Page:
James Cameron’s JURASSIC PARK Would Have Been “Nastier, Much Nastier”

     September 13, 2012


Sometimes it’s fun to take an alternate route through history and swap directors or actors for now famous films.  Take, for instance, James Cameron, the visionary director of the top two highest grossing films of all time.  Once upon a time, Cameron wanted to film Jurassic Park, but someone named Steven Spielberg beat him to the adaptation rights.  The Jaws director bested Cameron by a mere few hours.  So how would Cameron’s adaptation of the Michael Crichton novel differed?


Image via Twentieth Century Fox

In speaking to the Huffington Post at the Titanic Museum in Belfast, Cameron confessed to trying to win the director’s chair for Jurassic Park. Although Spielberg beat Cameron to the rights by only a few hours, the Titanic director holds no grudges, saying:

“But when I saw the film, I realised that I was not the right person to make the film, he was. Because he made a dinosaur movie for kids, and mine would have been aliens with dinosaurs, and that wouldn’t have been fair.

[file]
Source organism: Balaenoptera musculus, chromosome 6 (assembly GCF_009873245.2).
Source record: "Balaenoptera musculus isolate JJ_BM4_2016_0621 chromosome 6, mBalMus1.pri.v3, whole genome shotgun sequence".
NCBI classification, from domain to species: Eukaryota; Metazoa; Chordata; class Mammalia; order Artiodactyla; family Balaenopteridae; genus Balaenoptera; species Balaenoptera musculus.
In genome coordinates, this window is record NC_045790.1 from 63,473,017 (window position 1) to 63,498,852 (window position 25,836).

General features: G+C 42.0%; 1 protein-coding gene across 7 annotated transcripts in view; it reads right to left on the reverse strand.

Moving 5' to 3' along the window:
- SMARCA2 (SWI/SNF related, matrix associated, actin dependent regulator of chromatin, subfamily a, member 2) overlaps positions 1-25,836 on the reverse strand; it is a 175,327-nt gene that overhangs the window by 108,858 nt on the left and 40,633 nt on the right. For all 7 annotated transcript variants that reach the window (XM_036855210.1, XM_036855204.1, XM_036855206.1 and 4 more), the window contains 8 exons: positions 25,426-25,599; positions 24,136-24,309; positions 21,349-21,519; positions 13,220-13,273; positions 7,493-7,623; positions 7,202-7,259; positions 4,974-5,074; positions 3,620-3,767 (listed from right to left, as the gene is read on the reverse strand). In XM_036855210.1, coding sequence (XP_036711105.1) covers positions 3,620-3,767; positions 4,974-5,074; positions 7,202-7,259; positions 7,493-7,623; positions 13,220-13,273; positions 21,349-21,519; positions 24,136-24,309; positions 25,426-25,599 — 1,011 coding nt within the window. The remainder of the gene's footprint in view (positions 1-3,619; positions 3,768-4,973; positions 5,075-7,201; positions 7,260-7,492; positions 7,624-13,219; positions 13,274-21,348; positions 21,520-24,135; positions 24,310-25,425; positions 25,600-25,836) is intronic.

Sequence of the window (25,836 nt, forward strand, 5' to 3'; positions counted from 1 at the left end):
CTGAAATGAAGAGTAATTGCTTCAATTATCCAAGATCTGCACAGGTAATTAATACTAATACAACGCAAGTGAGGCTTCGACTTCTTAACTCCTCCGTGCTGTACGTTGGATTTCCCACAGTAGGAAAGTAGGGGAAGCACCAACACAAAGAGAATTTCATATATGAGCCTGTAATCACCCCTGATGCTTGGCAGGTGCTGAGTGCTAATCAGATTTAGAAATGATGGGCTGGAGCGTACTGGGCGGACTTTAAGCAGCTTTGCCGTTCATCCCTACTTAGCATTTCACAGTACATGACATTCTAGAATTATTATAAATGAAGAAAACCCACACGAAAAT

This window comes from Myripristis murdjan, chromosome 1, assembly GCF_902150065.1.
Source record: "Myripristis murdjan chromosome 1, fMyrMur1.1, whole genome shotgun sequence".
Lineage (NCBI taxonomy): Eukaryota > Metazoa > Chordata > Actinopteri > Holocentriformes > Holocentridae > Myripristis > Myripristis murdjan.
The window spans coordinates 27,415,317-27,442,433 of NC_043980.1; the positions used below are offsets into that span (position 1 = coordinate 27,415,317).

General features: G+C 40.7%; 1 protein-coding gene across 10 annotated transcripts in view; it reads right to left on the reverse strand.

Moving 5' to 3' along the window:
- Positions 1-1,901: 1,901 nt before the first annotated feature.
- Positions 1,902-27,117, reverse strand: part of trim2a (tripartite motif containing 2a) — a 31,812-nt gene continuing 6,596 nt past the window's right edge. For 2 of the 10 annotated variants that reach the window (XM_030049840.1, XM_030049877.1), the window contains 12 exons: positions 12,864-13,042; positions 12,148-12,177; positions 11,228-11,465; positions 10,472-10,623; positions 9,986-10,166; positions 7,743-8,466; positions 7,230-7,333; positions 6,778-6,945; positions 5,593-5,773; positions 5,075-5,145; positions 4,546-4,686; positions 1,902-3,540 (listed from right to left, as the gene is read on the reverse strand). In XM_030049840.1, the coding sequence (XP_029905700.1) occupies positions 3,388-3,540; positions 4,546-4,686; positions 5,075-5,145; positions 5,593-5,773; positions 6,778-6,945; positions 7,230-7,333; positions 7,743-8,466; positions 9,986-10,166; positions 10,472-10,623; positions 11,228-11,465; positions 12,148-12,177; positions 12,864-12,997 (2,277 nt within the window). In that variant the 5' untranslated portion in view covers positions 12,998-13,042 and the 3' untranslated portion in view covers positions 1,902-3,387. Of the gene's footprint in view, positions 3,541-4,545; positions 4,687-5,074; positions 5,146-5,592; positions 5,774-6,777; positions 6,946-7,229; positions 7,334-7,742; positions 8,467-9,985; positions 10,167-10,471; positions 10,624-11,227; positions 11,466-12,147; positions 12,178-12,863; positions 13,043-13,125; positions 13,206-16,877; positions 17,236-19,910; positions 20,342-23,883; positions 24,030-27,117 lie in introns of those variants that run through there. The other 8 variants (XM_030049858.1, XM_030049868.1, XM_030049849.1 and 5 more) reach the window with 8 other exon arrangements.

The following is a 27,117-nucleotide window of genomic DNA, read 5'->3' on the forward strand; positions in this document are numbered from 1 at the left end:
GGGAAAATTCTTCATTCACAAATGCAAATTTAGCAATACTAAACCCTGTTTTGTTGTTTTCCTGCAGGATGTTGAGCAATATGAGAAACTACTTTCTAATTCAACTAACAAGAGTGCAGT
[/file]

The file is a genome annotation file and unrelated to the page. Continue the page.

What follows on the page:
“Dinosaurs are for 8-year-olds. We can all enjoy it, too, but kids get dinosaurs and they should not have been excluded for that. His sensibility was right for that film, I’d have gone further, nastier, much nastier.”

While a nasty version of Jurassic Park only exists in a parallel universe, Titanic fans will be happy to know that Cameron still has a place in his heart for the infamous vessel and the film he crafted around it.  The director talked about how he’s still moved by the numerous stories of heroism that survived that fateful night.  Here, he speaks candidly about the engineers about the Titanic and how they helped to save lives:

“We found we couldn’t replicate the sinking of the ship, without it rolling either one way or the other, and concluded that it must have been human intervention that led it to sinking straight downwards. That was the engineers on the ship, who sacrificed their lives, moving water around to stop it listing, which meant the lifeboats could be lowered, so they saved hundreds of lives.”

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